This excerpt reprinted from "Tribal: College Football and the Secret Heart of America" by Diane Roberts with permission from HarperCollins Copyright © 2015 by Diane Roberts
For more information, please visit http://www.harpercollins.com/9780062342621/tribal
Check out Roberts' conversation with Only A Game’s Bill Littlefield.
“YOU’RE AN INTELLIGENT, cultivated woman,” he says. “You cannot like college football. You don’t like college football.”
He’s a historian, a distinguished scholar teaching at a distinguished university in Georgia. I’m an English professor at Florida State. We’re having lunch: salads, balsamic vinaigrette, decaf, no dessert. Somehow we get onto the subject of football season in the South. He rolls his eyes. The traffic. The noise. Those awful people in awful T-shirts baying in the stands. All for a ridiculous, expensive, violent game played by overmuscled postadolescents.
I am forced to confess: I’m one of those awful people—better dressed. The sect to which I belong cleans up pretty for ball games. While the historian reads scholarly articles or composts or binge-watches Game of Thrones, I spend fall Saturdays celebrating the sacraments of my people, following the ordo missae: ESPN Game Day, tailgate, kickoff, four quarters, final whistle, more tailgate—the rituals of the tribe.
He’s right. I don’t like college football. Liking is warm, but not scalding; it’s pleasant, something you can take or leave, not something holding you in thrall, not a force from deep in the unconscious and the gut. Love is closer, maybe, given that it’s chemical, a brain mystery, beyond free will, beyond reason, a gaudy and ungovernable creature fed on hope and desire.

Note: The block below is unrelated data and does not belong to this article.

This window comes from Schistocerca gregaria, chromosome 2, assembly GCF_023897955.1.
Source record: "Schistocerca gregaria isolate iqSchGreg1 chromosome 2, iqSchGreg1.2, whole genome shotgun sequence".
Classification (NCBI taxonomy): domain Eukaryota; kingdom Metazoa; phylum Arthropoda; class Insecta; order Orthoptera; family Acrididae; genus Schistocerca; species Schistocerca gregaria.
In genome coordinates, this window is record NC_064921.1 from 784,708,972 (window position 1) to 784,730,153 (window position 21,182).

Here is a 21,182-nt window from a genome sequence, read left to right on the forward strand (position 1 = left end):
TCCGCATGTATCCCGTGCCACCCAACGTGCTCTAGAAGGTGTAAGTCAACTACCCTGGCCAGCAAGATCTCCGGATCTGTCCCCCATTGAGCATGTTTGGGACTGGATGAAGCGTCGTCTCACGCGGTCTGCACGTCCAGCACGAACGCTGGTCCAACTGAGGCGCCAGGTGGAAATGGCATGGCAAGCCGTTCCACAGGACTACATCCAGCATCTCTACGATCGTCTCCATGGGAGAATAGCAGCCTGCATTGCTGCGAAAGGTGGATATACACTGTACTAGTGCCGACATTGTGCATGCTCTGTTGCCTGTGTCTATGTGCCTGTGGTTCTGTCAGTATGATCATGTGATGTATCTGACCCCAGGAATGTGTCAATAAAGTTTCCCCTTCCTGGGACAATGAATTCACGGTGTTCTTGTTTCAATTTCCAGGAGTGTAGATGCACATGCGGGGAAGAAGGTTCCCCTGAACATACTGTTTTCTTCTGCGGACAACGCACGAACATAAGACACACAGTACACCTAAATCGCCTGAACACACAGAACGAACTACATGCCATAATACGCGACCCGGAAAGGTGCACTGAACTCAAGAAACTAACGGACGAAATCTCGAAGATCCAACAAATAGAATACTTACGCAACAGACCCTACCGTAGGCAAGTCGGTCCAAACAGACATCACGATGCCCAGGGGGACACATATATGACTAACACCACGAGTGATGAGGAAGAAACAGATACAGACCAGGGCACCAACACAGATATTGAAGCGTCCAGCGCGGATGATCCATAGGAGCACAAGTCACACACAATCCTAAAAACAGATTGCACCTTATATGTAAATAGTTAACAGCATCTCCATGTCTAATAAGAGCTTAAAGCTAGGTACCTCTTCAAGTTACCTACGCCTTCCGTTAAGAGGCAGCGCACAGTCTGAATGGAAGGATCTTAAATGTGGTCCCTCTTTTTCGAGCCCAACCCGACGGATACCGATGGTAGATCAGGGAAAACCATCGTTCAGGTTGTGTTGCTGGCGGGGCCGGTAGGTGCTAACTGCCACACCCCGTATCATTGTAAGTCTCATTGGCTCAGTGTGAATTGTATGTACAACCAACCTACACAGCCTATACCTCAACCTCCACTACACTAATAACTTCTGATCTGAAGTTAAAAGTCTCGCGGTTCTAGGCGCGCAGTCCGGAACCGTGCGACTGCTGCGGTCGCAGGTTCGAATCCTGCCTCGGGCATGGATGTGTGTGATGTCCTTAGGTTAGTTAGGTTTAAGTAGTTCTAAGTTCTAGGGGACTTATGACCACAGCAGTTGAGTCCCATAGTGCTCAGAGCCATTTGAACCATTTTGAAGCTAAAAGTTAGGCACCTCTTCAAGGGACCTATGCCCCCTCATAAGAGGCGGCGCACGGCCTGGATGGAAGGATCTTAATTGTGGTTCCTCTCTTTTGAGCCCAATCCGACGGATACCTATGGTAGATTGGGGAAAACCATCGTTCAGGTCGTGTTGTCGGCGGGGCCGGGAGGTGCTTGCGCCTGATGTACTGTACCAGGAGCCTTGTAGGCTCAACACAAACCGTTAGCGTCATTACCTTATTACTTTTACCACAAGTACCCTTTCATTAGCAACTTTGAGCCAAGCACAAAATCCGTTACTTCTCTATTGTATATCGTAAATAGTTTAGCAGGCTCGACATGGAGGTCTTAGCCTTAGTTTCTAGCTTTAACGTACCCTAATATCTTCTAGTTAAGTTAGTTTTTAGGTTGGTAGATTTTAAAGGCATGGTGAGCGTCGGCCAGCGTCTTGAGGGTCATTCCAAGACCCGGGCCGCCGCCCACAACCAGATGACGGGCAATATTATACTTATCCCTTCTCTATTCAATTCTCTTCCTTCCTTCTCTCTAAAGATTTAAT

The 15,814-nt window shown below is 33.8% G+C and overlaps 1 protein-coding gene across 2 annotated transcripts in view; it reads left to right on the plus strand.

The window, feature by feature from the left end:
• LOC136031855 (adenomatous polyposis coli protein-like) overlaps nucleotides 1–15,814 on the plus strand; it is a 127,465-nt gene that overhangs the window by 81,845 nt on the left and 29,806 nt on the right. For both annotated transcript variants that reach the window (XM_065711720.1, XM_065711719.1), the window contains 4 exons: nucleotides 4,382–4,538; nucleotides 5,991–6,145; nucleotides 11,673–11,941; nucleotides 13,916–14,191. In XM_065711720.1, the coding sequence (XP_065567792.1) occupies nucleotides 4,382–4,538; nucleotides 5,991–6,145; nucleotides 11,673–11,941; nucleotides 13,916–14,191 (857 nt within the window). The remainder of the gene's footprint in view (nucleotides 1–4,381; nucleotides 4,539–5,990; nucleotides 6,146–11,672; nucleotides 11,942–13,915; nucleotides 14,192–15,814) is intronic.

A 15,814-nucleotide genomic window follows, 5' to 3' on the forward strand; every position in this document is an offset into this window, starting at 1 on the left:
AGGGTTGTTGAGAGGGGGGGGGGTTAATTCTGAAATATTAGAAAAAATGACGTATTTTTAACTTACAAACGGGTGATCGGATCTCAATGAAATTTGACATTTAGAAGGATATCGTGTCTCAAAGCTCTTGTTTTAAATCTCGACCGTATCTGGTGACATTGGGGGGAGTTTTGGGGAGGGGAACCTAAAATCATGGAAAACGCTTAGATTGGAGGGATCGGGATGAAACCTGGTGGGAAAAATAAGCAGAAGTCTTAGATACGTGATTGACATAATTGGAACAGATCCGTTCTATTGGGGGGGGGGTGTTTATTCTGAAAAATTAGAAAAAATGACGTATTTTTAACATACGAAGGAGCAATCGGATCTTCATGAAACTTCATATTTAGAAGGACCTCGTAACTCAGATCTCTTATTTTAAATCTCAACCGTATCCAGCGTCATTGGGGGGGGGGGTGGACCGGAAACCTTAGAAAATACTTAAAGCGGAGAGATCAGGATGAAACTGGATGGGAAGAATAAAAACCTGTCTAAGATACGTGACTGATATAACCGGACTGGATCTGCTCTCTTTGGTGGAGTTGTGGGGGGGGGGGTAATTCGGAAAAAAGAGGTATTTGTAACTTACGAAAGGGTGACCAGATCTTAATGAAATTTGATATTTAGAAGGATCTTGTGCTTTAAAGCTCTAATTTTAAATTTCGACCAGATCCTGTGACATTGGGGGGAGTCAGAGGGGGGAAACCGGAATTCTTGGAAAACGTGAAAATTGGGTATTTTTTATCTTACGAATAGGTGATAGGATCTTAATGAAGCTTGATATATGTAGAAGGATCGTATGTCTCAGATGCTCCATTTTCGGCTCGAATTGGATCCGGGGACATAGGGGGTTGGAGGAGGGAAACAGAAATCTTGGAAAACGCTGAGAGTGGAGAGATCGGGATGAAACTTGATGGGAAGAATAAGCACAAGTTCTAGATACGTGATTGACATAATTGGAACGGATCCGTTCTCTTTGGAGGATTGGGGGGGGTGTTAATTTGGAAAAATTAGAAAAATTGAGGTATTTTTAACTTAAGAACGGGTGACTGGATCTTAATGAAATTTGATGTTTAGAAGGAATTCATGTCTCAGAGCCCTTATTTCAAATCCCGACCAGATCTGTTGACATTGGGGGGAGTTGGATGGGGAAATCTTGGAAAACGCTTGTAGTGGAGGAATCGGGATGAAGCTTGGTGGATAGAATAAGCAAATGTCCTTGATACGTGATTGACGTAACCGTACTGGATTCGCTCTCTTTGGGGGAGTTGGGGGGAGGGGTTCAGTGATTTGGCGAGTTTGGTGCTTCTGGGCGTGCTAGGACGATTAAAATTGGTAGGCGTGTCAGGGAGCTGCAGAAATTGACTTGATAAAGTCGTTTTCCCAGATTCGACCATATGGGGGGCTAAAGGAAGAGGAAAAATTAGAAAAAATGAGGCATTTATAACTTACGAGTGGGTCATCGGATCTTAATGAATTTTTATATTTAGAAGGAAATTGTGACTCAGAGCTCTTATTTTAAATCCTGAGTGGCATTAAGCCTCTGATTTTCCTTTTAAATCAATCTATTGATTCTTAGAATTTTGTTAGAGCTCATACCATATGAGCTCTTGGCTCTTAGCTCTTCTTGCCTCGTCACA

But if love implies approval, then love won’t do either. College football is nasty, brutish, and long—at least three hours, four if the game’s on television—a great, messy stew of energy, anger, joy, signs, portents, symbols, athletic feats, madness, and what sports announcers call “pageantry.” It’s the preferred sport of Republicans, climate-change deniers, and people who think every American foreign policy issue can be solved by the 101st Airborne. The game’s in bed (possibly not quite the right term) with fundamentalist Christianity, anti‑intellectualism, and retrograde ideas about women and people of color. It costs too much in blood and treasure: at FSU, we’ve unscrewed half the lightbulbs in some campus buildings and removed phones from professors’ offices to save money. The library is having to cut databases and slow way down on buying books. The football stadium’s getting an $81 million makeover. College football is Big Business masquerading as play, savagery sanctioned by the very institutions of higher learning founded to civilize us, a quasi‑fascistic spectacle complete with uniforms, martial music, slogans, and an excess of testosterone. The crowd howls for harder hits; the boys on the field wreck their shoulders, their knees, their backs, their brains—sometimes for life. The NCAA always says it’s “studying” the problem.
Yet there I am, every Saturday from late August to early January.
I guess you could say I’m conflicted. I’m like those people who aren’t sure they believe in the Virgin Birth and the literal Resurrection but still show up for church because they like the music and take solace in the liturgy. I’m a Seminole lifer: I grew up in Tallahassee, looking forward to the rhythm of fall Saturdays, making potato salad for the tailgate, making sure for the fourteenth time that we had the tickets and the parking pass and the corkscrew, singing the fight song and spelling F-L-O-R-I-D-A S-T-A-T-E (proving that education in Florida is not completely a lost cause), settling in to experience the ecstasy and terror of the contest.